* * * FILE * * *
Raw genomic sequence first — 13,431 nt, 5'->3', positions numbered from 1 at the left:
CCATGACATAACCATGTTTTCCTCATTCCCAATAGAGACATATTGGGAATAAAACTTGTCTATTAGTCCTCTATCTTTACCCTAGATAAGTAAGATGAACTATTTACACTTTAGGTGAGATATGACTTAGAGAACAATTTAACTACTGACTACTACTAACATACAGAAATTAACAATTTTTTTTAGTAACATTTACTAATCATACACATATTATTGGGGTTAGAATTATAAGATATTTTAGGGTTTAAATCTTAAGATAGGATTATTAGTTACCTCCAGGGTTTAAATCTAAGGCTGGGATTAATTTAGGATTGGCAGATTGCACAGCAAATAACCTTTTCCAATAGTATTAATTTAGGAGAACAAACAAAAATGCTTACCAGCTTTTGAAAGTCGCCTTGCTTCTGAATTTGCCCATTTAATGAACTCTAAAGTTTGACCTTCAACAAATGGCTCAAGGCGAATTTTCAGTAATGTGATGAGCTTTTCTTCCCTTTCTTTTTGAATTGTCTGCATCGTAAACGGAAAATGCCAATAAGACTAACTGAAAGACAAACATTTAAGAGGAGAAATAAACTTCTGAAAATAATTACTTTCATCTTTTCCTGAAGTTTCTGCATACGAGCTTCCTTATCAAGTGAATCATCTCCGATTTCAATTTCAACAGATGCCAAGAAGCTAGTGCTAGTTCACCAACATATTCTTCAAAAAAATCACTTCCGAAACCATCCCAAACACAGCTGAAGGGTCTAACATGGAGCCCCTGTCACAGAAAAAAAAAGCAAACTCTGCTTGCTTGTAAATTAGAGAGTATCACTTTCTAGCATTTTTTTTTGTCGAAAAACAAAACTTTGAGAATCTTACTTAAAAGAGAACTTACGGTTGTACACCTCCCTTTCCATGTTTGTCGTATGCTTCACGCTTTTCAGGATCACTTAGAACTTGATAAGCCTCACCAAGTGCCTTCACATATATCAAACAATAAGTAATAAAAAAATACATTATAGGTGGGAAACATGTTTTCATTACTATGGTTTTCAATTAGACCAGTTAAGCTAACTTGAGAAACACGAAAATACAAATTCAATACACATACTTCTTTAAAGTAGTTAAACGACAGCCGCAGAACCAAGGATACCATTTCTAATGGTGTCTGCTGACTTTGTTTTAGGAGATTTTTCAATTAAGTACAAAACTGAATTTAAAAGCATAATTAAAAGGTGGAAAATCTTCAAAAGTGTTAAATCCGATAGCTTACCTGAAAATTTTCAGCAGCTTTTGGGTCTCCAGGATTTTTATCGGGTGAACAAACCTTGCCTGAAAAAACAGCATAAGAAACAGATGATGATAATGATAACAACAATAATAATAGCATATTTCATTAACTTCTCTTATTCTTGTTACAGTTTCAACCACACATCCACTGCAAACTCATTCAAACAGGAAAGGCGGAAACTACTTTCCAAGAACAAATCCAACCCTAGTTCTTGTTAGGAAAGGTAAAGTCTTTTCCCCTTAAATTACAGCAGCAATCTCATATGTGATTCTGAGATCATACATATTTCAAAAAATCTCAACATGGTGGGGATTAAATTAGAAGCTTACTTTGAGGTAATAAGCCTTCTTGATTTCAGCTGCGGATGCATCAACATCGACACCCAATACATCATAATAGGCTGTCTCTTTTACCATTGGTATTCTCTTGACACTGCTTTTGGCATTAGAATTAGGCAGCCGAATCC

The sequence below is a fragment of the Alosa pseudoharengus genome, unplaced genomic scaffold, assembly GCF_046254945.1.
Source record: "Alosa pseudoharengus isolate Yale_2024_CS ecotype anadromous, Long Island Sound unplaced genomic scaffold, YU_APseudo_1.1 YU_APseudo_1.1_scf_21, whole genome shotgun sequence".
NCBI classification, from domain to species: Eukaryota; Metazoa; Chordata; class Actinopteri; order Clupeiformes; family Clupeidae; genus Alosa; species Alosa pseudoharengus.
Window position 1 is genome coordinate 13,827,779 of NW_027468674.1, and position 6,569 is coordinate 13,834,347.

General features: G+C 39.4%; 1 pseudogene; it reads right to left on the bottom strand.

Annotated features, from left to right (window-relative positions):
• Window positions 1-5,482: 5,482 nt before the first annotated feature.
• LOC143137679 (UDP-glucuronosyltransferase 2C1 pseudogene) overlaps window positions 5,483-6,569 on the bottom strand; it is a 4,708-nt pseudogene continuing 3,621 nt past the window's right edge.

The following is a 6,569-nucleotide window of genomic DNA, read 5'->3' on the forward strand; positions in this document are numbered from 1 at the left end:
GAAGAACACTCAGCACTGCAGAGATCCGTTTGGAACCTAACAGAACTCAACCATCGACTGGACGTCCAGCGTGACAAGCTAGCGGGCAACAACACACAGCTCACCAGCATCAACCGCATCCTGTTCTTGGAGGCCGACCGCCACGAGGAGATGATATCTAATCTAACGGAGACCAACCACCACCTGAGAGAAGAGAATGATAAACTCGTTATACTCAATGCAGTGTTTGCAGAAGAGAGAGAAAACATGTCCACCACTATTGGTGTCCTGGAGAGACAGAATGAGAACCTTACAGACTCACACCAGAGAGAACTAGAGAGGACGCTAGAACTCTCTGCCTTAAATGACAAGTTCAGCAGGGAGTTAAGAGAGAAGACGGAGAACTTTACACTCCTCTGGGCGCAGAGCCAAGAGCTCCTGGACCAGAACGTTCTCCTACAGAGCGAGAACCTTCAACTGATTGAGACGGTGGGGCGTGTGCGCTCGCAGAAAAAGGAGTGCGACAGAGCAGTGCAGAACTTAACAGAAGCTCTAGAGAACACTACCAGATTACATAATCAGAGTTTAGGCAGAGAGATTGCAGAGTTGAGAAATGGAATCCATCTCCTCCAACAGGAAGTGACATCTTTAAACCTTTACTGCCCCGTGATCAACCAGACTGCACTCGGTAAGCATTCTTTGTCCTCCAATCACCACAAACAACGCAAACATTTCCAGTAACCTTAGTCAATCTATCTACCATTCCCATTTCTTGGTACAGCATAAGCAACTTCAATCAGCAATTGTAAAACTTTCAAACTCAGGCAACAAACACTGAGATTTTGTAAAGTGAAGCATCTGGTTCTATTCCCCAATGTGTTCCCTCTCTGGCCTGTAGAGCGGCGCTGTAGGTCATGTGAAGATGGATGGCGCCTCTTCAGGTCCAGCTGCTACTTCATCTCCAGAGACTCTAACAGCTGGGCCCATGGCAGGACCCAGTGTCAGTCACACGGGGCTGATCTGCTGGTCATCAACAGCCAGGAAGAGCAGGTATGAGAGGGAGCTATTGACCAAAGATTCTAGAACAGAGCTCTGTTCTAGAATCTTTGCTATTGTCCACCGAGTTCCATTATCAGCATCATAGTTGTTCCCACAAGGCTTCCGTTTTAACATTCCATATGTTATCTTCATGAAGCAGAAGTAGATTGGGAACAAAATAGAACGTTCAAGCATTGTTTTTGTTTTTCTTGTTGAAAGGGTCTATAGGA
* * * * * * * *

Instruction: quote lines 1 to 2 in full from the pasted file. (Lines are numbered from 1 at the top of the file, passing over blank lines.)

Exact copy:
Raw genomic sequence first — 13,431 nt, 5'->3', positions numbered from 1 at the left:
CCATGACATAACCATGTTTTCCTCATTCCCAATAGAGACATATTGGGAATAAAACTTGTCTATTAGTCCTCTATCTTTACCCTAGATAAGTAAGATGAACTATTTACACTTTAGGTGAGATATGACTTAGAGAACAATTTAACTACTGACTACTACTAACATACAGAAATTAACAATTTTTTTTAGTAACATTTACTAATCATACACATATTATTGGGGTTAGAATTATAAGATATTTTAGGGTTTAAATCTTAAGATAGGATTATTAGTTACCTCCAGGGTTTAAATCTAAGGCTGGGATTAATTTAGGATTGGCAGATTGCACAGCAAATAACCTTTTCCAATAGTATTAATTTAGGAGAACAAACAAAAATGCTTACCAGCTTTTGAAAGTCGCCTTGCTTCTGAATTTGCCCATTTAATGAACTCTAAAGTTTGACCTTCAACAAATGGCTCAAGGCGAATTTTCAGTAATGTGATGAGCTTTTCTTCCCTTTCTTTTTGAATTGTCTGCATCGTAAACGGAAAATGCCAATAAGACTAACTGAAAGACAAACATTTAAGAGGAGAAATAAACTTCTGAAAATAATTACTTTCATCTTTTCCTGAAGTTTCTGCATACGAGCTTCCTTATCAAGTGAATCATCTCCGATTTCAATTTCAACAGATGCCAAGAAGCTAGTGCTAGTTCACCAACATATTCTTCAAAAAAATCACTTCCGAAACCATCCCAAACACAGCTGAAGGGTCTAACATGGAGCCCCTGTCACAGAAAAAAAAAGCAAACTCTGCTTGCTTGTAAATTAGAGAGTATCACTTTCTAGCATTTTTTTTTGTCGAAAAACAAAACTTTGAGAATCTTACTTAAAAGAGAACTTACGGTTGTACACCTCCCTTTCCATGTTTGTCGTATGCTTCACGCTTTTCAGGATCACTTAGAACTTGATAAGCCTCACCAAGTGCCTTCACATATATCAAACAATAAGTAATAAAAAAATACATTATAGGTGGGAAACATGTTTTCATTACTATGGTTTTCAATTAGACCAGTTAAGCTAACTTGAGAAACACGAAAATACAAATTCAATACACATACTTCTTTAAAGTAGTTAAACGACAGCCGCAGAACCAAGGATACCATTTCTAATGGTGTCTGCTGACTTTGTTTTAGGAGATTTTTCAATTAAGTACAAAACTGAATTTAAAAGCATAATTAAAAGGTGGAAAATCTTCAAAAGTGTTAAATCCGATAGCTTACCTGAAAATTTTCAGCAGCTTTTGGGTCTCCAGGATTTTTATCGGGTGAACAAACCTTGCCTGAAAAAACAGCATAAGAAACAGATGATGATAATGATAACAACAATAATAATAGCATATTTCATTAACTTCTCTTATTCTTGTTACAGTTTCAACCACACATCCACTGCAAACTCATTCAAACAGGAAAGGCGGAAACTACTTTCCAAGAACAAATCCAACCCTAGTTCTTGTTAGGAAAGGTAAAGTCTTTTCCCCTTAAATTACAGCAGCAATCTCATATGTGATTCTGAGATCATACATATTTCAAAAAATCTCAACATGGTGGGGATTAAATTAGAAGCTTACTTTGAGGTAATAAGCCTTCTTGATTTCAGCTGCGGATGCATCAACATCGACACCCAATACATCATAATAGGCTGTCTCTTTTACCATTGGTATTCTCTTGACACTGCTTTTGGCATTAGAATTAGGCAGCCGAATCC